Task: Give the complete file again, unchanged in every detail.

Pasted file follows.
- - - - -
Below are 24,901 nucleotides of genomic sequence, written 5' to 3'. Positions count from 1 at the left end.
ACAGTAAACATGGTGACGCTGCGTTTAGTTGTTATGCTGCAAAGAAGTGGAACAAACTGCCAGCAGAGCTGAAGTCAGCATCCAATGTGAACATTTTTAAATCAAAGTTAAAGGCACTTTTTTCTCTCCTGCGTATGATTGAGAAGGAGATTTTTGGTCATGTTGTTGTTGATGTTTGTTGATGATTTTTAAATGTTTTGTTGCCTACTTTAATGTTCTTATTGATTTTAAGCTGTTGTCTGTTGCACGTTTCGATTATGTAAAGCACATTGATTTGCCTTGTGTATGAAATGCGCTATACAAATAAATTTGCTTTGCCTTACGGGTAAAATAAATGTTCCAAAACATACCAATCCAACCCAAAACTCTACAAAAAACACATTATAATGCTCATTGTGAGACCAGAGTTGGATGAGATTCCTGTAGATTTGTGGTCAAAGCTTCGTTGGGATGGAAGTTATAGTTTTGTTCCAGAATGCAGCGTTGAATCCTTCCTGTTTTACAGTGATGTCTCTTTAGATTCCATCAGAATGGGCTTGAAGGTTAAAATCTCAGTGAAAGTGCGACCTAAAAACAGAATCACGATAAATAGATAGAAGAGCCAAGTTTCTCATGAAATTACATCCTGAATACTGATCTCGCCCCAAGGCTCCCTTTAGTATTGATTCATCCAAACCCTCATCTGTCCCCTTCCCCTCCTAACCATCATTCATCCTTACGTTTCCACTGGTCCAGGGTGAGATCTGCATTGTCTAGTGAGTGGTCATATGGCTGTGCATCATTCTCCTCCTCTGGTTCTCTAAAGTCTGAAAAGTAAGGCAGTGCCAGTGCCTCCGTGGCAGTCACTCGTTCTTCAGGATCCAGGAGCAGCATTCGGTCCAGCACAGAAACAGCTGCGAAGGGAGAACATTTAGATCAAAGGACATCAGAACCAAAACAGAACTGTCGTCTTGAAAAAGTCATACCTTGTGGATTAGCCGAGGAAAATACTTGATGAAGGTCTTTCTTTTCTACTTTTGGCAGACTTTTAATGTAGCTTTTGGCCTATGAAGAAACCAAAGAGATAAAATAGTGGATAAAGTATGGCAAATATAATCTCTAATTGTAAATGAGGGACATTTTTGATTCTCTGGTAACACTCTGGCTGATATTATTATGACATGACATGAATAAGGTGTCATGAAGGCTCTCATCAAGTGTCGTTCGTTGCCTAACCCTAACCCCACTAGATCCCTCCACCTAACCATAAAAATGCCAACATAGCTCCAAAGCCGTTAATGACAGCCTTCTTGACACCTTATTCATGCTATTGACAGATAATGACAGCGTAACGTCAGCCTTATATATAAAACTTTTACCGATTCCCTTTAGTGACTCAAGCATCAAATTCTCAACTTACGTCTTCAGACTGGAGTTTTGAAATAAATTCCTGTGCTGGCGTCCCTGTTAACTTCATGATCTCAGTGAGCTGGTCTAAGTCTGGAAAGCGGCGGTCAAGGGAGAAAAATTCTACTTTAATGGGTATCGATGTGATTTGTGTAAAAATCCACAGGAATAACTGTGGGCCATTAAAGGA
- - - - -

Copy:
Below are 24,901 nucleotides of genomic sequence, written 5' to 3'. Positions count from 1 at the left end.
ACAGTAAACATGGTGACGCTGCGTTTAGTTGTTATGCTGCAAAGAAGTGGAACAAACTGCCAGCAGAGCTGAAGTCAGCATCCAATGTGAACATTTTTAAATCAAAGTTAAAGGCACTTTTTTCTCTCCTGCGTATGATTGAGAAGGAGATTTTTGGTCATGTTGTTGTTGATGTTTGTTGATGATTTTTAAATGTTTTGTTGCCTACTTTAATGTTCTTATTGATTTTAAGCTGTTGTCTGTTGCACGTTTCGATTATGTAAAGCACATTGATTTGCCTTGTGTATGAAATGCGCTATACAAATAAATTTGCTTTGCCTTACGGGTAAAATAAATGTTCCAAAACATACCAATCCAACCCAAAACTCTACAAAAAACACATTATAATGCTCATTGTGAGACCAGAGTTGGATGAGATTCCTGTAGATTTGTGGTCAAAGCTTCGTTGGGATGGAAGTTATAGTTTTGTTCCAGAATGCAGCGTTGAATCCTTCCTGTTTTACAGTGATGTCTCTTTAGATTCCATCAGAATGGGCTTGAAGGTTAAAATCTCAGTGAAAGTGCGACCTAAAAACAGAATCACGATAAATAGATAGAAGAGCCAAGTTTCTCATGAAATTACATCCTGAATACTGATCTCGCCCCAAGGCTCCCTTTAGTATTGATTCATCCAAACCCTCATCTGTCCCCTTCCCCTCCTAACCATCATTCATCCTTACGTTTCCACTGGTCCAGGGTGAGATCTGCATTGTCTAGTGAGTGGTCATATGGCTGTGCATCATTCTCCTCCTCTGGTTCTCTAAAGTCTGAAAAGTAAGGCAGTGCCAGTGCCTCCGTGGCAGTCACTCGTTCTTCAGGATCCAGGAGCAGCATTCGGTCCAGCACAGAAACAGCTGCGAAGGGAGAACATTTAGATCAAAGGACATCAGAACCAAAACAGAACTGTCGTCTTGAAAAAGTCATACCTTGTGGATTAGCCGAGGAAAATACTTGATGAAGGTCTTTCTTTTCTACTTTTGGCAGACTTTTAATGTAGCTTTTGGCCTATGAAGAAACCAAAGAGATAAAATAGTGGATAAAGTATGGCAAATATAATCTCTAATTGTAAATGAGGGACATTTTTGATTCTCTGGTAACACTCTGGCTGATATTATTATGACATGACATGAATAAGGTGTCATGAAGGCTCTCATCAAGTGTCGTTCGTTGCCTAACCCTAACCCCACTAGATCCCTCCACCTAACCATAAAAATGCCAACATAGCTCCAAAGCCGTTAATGACAGCCTTCTTGACACCTTATTCATGCTATTGACAGATAATGACAGCGTAACGTCAGCCTTATATATAAAACTTTTACCGATTCCCTTTAGTGACTCAAGCATCAAATTCTCAACTTACGTCTTCAGACTGGAGTTTTGAAATAAATTCCTGTGCTGGCGTCCCTGTTAACTTCATGATCTCAGTGAGCTGGTCTAAGTCTGGAAAGCGGCGGTCAAGGGAGAAAAATTCTACTTTAATGGGTATCGATGTGATTTGTGTAAAAATCCACAGGAATAACTGTGGGCCATTAAAGGA